I've spoken a little about my research over the course of this blog, but my preoccupation has always been about the development of my language skills. This week I have enjoyed the interaction of both, coming together to help take another important step towards completing my doctoral studies.
I wanted to share a little about what I've been working on in recent months (and years!) and hopefully give an impression of how important the language skills are to my work, even as we move ever closer to instant and accessible translation by the likes of Google and other digital services.
My research - as a reminder - centres on the impact of the Soviet-Finnish War of 1939-40 on the international communist community. That means not only citizens within the borders of the USSR, but the global collective of communists abroad, many operating under the umbrella of the Communist International (Comintern) and its numerous satellite parties. Official news of the war and the party line on developments related to the conflict were disseminated through various sources. One of the most important was the press.
Over the last week I've been studying newspapers to unravel the strategies adopted by the Kremlin to deal with a war that went very badly for the Red Army. For a regime used to a strict control over its press and propaganda, the need for positive spin was apparent. My work looks at the strengths and weaknesses of the party machinery to deal with the crisis and what window it offers into the mechanics of the Stalinist regime.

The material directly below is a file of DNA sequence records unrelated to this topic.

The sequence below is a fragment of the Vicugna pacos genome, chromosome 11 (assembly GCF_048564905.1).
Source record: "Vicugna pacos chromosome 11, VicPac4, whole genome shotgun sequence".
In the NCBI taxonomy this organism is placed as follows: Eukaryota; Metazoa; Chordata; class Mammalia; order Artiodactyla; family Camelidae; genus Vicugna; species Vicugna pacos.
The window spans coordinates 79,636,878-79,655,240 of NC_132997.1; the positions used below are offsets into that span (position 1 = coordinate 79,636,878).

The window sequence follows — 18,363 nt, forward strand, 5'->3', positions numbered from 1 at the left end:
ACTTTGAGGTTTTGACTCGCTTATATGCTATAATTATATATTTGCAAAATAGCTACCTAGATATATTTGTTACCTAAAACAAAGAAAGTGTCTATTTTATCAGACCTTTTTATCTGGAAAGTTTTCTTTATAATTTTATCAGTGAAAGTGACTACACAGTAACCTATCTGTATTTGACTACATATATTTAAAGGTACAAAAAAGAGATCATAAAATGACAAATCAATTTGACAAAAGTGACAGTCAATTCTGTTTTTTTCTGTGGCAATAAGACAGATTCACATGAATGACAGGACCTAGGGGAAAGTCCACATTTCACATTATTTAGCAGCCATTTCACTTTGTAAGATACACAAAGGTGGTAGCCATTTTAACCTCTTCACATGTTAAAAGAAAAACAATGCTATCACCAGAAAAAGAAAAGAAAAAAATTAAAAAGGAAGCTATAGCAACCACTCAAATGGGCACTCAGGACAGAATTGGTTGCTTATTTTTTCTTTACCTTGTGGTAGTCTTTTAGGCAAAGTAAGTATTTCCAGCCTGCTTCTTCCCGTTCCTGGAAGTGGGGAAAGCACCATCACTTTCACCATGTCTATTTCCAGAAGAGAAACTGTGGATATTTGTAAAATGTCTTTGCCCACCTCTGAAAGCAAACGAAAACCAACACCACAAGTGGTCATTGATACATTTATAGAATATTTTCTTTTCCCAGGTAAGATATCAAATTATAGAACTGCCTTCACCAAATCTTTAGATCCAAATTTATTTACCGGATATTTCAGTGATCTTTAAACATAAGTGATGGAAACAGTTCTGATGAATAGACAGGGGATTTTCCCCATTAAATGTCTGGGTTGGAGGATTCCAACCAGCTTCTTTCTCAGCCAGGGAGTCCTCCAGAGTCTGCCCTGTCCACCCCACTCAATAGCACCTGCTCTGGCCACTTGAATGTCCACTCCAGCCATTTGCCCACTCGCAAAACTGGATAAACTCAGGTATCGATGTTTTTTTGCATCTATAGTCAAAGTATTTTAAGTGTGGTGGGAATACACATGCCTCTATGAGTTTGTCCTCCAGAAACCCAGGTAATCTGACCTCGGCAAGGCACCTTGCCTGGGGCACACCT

The aspect of my research I'm focused on currently is the language and terminology prescribed to its supporters when talking of Soviet-Finnish relations and events across the border (and I should stress, from the Soviet perspective, this was never a "war", this being one term consistently avoided in the press and public speeches). A vocabulary developed, influenced by the history and ideology of the Party, that allowed writers in newspapers, politicians at the lectern and party activists on the factory floor, to describe events according to the official Party Line.
Out of this research I began to notice a key trend. The kind of violent, coercive and arbitrary force historians today associate with the Stalinist regime in the treatment of its own citizens, was being used to conjure up an image of an equally tyrannical regime in Finland.
The language of terror, of repression, of mass arrests and the victimisation of peoples, was regularly appearing in print, not to acknowledge the extremes of Soviet power, but to justify the Red Army's invasion and Moscow's intervention in Finnish affairs.
As I explored further, I realised this was a tactic not limited to Finland. The press regularly adopted this terminology of terror to point the finger at rival states and powers. Furthermore, this was not a strategy limited to the regional level but is visible in central party newspapers that too shared and depended on a key institution for the collection, dissemination and control of news at home and abroad, the Telegraph Agency of the Soviet Union (TASS).